Local News

DNR bans outdoor burning east of the Cascades


Jun 30, 2016

The Washington State Department of Natural Resources (DNR) today instituted a burn ban on DNR-protected lands in eastern Washington effective Saturday, July 2.

The ban applies to all outdoor burning on state forests, state parks and forestlands under DNR fire protection east of the crest of the Cascade Mountains. It does not include federally owned lands such as national forests, national parks, national wildlife refuges or other areas administered by federal agencies. Counties and local fire districts may have additional burn restrictions.

“Given the enormity of the last two fire seasons, it’s appropriate to be cautious,” said Commissioner of Public Lands Peter Goldmark.  “This burn ban will help protect people, forests and property.” 

The last two wildfire seasons have been the state’s worst ever.  In 2014, the Carlton Complex fire burned more than 250,000 acres, the largest wildfire in state history.  In 2015, more than a million acres burned across the state, the single worst wildfire year ever in Washington history.   

In 2016 so far, there have been 234 wildfire starts throughout the state, 202 of them caused by humans.

In effect through September

The DNR burn ban is scheduled to remain in effect through Sept. 30. It may be extended or shortened based on fire weather. Outdoor burning may also be eventually banned in western Washington as conditions warrant.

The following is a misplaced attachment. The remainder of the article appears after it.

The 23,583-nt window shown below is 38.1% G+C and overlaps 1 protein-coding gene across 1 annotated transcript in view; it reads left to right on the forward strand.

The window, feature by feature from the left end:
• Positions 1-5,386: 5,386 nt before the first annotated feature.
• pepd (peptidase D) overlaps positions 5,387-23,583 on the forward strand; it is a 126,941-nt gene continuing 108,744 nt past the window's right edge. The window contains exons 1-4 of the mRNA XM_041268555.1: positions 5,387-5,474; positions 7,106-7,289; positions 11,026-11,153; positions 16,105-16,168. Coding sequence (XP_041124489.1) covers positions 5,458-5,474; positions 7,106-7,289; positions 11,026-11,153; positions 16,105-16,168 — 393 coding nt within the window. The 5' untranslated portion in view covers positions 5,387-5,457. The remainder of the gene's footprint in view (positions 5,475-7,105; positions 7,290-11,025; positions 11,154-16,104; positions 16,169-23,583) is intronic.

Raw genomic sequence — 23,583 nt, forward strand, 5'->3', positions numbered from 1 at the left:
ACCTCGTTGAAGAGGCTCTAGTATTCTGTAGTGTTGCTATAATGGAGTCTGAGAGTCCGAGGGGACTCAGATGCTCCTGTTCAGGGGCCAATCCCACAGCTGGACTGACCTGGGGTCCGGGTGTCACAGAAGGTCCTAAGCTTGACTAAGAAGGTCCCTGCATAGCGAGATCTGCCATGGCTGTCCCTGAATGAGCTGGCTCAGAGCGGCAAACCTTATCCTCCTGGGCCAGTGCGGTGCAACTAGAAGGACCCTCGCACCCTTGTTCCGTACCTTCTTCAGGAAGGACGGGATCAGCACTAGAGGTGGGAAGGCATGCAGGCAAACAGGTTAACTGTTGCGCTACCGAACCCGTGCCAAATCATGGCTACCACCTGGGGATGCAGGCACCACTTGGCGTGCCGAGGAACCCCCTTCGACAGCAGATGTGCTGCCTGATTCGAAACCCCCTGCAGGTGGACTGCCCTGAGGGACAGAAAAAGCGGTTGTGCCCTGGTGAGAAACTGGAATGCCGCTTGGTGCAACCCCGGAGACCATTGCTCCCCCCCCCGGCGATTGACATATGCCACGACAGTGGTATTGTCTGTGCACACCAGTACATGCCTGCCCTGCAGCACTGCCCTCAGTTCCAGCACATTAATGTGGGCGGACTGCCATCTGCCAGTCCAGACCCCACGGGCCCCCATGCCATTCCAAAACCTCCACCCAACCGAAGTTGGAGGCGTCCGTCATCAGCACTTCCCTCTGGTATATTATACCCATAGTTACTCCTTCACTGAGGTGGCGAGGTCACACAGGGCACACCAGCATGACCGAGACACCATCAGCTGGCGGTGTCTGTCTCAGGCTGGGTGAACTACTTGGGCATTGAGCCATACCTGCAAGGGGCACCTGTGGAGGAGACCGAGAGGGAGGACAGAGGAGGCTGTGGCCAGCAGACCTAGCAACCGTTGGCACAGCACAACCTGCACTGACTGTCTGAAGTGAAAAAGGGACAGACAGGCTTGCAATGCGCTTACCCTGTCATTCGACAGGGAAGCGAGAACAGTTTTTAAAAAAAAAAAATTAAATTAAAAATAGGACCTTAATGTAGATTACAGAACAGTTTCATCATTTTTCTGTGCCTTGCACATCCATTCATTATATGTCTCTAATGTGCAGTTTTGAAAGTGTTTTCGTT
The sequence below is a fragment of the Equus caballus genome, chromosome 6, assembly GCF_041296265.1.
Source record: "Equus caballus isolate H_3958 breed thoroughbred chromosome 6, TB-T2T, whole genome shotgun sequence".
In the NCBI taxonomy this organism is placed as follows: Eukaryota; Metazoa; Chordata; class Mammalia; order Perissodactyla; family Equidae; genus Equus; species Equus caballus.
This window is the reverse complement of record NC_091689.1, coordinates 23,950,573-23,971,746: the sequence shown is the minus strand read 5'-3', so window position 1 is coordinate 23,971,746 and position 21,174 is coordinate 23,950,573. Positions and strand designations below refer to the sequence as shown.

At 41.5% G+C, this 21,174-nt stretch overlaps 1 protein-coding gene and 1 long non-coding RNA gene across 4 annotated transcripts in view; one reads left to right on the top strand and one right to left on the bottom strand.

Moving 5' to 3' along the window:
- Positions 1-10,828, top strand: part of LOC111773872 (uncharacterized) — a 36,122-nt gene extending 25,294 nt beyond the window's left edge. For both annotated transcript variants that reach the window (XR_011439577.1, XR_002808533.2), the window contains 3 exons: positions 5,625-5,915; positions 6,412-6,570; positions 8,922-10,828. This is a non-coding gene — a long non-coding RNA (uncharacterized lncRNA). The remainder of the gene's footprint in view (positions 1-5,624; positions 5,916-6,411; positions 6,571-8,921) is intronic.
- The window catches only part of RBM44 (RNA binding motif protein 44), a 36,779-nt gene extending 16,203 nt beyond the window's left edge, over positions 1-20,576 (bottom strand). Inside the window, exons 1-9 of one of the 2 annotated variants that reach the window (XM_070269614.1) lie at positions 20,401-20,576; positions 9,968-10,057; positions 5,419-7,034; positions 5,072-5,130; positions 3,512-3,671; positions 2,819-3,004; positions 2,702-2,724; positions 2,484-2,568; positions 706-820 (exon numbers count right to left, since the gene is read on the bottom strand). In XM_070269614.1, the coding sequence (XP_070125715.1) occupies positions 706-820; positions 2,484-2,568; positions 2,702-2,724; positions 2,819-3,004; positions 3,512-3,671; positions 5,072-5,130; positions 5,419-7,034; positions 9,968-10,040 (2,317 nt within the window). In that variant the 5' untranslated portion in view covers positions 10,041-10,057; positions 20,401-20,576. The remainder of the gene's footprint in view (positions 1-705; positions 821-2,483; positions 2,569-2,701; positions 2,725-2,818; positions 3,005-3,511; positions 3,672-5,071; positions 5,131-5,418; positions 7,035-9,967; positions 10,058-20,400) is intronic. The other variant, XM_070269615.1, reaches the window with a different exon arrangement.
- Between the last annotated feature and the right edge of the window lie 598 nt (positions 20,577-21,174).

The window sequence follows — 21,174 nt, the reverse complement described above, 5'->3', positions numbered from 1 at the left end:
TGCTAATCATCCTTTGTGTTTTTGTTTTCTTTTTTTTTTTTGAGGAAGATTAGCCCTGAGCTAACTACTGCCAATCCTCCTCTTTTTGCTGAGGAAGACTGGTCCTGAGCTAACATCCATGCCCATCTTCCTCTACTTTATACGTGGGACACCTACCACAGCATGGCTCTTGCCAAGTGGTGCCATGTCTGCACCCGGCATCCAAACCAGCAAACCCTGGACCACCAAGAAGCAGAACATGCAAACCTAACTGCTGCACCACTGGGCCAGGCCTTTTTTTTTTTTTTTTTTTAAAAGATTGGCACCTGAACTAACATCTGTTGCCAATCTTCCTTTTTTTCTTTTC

Fireworks and incendiary devices, such as exploding targets, sky lanterns, or tracer ammunition, are illegal on all DNR-protected forestlands.

Fires powered by gas stoves and charcoal briquettes are allowed in designated fire pits within state, county, municipal and other campgrounds.

DNR recently completed three major firefighter training sessions across the state, which readied more than 1,100 local, tribal, state and federal firefighters for the upcoming summer wildfire season.  

NE fire danger rating rises

Also Thursday, DNR increased the fire danger rating from “moderate” to “high” in parts of northeast Washington. Effective 12:01 a.m. Friday, July 2, the fire danger rating will increase to high in:

  • Spokane County,
  • Lincoln County, north of State Highway 2, and
  • Stevens County Fire Districts 1 and 2

Fire danger remains ‘moderate’ in, Okanogan, Ferry and Pend Oreille counties, and Stevens County outside of Fire Districts 1 and 2.

Daily updates on burn restrictions are available at 1-800-323-BURN or on DNR’s website at www.dnr.wa.gov/OutdoorBurning.

Property owners can reduce fire risk to their homes and lands by keeping dead vegetation off roofs and away from buildings. Keeping trees and bushes near buildings healthy and trimmed can also reduce risk.

 


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